¡g and glandular tissue are unfavorable and too thin: if the implants were
00 incorporated above the muscle, the skin covering would be too thin and rippling and the impression of an implant would be inevitable. In this case the implant must go underneath the muscle. It cannot be said that one method is better than the other; the operating surgeon should, based on his or her experience, decide in each individual case whether the implant should be placed above or below the muscle.
A submuscular implant is appropriate if the following conditions exist:
• Glandular hypoplasia, with thin covering of soft tissue
• Postpartum involution atrophy with moderate surplus of thin soft tissue
• Glandular aplasia
• Previous subcutaneous mastectomy
• Recurrent capsular fibrosis
• Pressure atrophy of the breast where an implant is already in place
In over two-thirds of the cases it will be fine to position the implant above the muscle. This is why there is more detail about this method in the manual.
■ If the implant is positioned underneath the muscle, then the points of attachment of pectoralis major are detached along the rib from the intermediate area medially in the direction of the sternum, where one should always ensure that there is a distance of 3 cm or two fingers from the right to the left breast between the two implant pockets. The implant pockets must not communicate.
■ The dissection may be carried out using a scalpel or Metzenbaum scissors. It is recommended, however, that the electric scalpel be used since this produces less bleeding. One should always use the rib for orientation. When carrying out the dissection, one should ensure that no perforations are produced in the intercostal spaces.
A good light source is required for submuscular dissection, so that one can also stop bleeding in the deeper regions without difficulty.
■ Like the supramuscular access, the beginning of the dissection is very important, as this is when the correct layer is demonstrated. Then, even when carrying out dissection under the muscle, much of the detachment can be carried out using the middle or index finger as a blunt instrument. In the medial and caudal part it may be necessary to cut through the connective tissue and strong muscle fibers using a sharp instrument, either with Metzenbaum scissors or the electric scalpel. If the electric scalpel is used, care must be taken to avoid perforations.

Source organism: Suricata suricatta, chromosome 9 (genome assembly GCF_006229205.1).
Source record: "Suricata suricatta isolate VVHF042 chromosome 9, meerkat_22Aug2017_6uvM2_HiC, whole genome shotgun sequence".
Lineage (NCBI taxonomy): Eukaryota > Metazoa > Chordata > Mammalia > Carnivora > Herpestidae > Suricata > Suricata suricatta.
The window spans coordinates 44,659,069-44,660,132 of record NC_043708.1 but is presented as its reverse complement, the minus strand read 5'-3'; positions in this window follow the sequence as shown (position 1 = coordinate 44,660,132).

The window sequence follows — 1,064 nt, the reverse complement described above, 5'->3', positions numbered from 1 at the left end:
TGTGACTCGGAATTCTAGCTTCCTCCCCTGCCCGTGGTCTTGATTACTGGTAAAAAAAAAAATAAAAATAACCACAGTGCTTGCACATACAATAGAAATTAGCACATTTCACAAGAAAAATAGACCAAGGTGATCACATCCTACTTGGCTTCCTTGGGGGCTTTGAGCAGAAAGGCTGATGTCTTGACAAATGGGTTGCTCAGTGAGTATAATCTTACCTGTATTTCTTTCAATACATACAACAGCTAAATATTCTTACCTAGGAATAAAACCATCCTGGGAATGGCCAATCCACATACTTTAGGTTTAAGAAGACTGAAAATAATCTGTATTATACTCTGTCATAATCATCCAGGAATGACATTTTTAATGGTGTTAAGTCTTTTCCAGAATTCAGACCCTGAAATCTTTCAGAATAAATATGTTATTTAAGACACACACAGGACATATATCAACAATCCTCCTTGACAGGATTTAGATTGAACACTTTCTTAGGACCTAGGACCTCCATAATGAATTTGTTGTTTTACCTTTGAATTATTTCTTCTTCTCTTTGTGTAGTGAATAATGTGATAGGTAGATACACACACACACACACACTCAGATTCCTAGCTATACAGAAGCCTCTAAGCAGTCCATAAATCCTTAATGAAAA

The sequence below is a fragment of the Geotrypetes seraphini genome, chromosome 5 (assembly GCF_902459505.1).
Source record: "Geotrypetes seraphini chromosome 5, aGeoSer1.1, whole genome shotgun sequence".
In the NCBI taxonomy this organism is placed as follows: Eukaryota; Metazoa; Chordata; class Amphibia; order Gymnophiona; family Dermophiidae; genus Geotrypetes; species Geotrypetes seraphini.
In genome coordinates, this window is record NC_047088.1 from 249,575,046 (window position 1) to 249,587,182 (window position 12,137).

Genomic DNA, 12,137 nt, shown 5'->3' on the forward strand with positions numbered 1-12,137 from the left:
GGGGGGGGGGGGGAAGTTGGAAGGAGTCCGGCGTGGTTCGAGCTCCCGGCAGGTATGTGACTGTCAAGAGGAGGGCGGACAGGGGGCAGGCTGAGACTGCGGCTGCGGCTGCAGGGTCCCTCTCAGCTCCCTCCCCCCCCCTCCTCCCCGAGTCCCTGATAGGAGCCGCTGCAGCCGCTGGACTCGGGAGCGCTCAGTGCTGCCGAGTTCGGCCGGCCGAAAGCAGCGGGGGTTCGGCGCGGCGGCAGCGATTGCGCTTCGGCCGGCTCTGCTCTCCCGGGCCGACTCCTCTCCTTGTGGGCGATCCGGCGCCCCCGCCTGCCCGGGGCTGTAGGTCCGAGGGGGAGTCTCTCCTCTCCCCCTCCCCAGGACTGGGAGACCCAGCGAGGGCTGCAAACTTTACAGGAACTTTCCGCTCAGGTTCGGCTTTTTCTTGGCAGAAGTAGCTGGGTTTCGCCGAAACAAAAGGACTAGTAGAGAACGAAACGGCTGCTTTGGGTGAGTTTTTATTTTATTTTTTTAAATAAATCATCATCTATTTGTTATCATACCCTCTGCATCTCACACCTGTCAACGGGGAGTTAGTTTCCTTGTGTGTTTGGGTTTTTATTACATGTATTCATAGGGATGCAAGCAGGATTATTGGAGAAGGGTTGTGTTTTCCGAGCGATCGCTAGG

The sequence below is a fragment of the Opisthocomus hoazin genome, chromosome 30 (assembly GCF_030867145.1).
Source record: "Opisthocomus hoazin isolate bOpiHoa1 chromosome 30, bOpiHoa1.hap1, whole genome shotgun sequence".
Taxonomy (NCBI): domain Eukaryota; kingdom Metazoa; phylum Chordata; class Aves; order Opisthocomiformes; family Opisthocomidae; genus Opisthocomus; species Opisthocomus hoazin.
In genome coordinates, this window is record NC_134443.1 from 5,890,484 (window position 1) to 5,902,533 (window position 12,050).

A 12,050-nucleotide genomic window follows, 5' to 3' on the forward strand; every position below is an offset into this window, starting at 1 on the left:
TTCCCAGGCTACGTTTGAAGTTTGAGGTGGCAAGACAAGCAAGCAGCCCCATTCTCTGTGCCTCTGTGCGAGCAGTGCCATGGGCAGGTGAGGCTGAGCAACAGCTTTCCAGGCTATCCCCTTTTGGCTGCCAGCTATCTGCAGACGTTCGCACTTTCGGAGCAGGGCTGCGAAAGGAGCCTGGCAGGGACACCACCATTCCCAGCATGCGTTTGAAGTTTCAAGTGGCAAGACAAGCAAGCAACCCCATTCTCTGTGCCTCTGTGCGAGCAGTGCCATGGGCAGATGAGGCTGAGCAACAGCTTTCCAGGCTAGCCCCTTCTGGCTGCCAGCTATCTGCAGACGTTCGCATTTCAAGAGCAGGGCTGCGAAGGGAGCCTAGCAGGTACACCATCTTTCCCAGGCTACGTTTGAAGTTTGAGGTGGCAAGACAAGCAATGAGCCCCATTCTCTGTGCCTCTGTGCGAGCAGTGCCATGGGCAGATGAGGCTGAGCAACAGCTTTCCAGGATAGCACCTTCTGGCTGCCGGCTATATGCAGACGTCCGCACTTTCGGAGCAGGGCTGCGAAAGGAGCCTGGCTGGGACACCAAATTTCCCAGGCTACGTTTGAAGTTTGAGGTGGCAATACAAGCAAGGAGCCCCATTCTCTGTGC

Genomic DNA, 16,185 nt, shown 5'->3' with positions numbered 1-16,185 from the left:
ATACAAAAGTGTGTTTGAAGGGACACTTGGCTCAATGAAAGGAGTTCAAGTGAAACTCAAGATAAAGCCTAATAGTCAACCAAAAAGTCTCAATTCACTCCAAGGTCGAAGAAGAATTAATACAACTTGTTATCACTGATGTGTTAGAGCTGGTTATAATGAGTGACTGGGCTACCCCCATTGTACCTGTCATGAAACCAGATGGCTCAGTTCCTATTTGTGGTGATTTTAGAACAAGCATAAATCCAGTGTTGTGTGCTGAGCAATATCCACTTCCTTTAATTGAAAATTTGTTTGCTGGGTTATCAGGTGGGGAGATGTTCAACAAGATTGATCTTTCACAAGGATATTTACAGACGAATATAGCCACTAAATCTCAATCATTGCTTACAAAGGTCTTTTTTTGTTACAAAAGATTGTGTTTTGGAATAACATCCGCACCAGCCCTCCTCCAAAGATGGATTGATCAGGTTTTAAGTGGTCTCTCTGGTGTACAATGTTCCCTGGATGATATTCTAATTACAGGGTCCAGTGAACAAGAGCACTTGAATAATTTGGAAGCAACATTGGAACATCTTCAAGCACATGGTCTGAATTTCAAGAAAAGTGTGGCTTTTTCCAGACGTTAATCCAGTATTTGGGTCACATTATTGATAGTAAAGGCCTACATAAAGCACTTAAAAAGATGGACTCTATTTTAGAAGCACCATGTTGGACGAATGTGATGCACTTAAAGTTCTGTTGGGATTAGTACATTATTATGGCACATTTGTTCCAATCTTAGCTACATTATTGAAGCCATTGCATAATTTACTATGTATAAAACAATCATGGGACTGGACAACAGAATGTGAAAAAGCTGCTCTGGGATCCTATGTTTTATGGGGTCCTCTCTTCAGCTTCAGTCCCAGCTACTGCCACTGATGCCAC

•2 This diagram illustrates how the pectoralis major is inserted on the fQ
sternum caudally. This part of the insertion, depicted with the dotted E line, is detached up to the height of the nipple using scissors or the elec-
¿g tric scalpel. The process of completely cutting through it can be mom
's tored using the adipose tissue behind as a guide, as this will become
£ visible because the muscle retracts. Meticulous hemostasis must be
carried out twice in order to avoid postoperative bleeding, which always occurs during the first 24 h.
These two figures show the position of the implant underneath the muscle and above the muscle, respectively. One can see that as a result of the traction and fitting of the implant, the muscle retracts after being detached and this ensures good coverage over two-thirds of the implant.
The three-layer wound closure is the same for both access methods. The concealed fixation suture of the muscle fascia with 2.0 Monocryl is important since this ensures that the inframammary fold is defined and a stable counter-position to the implant is created.
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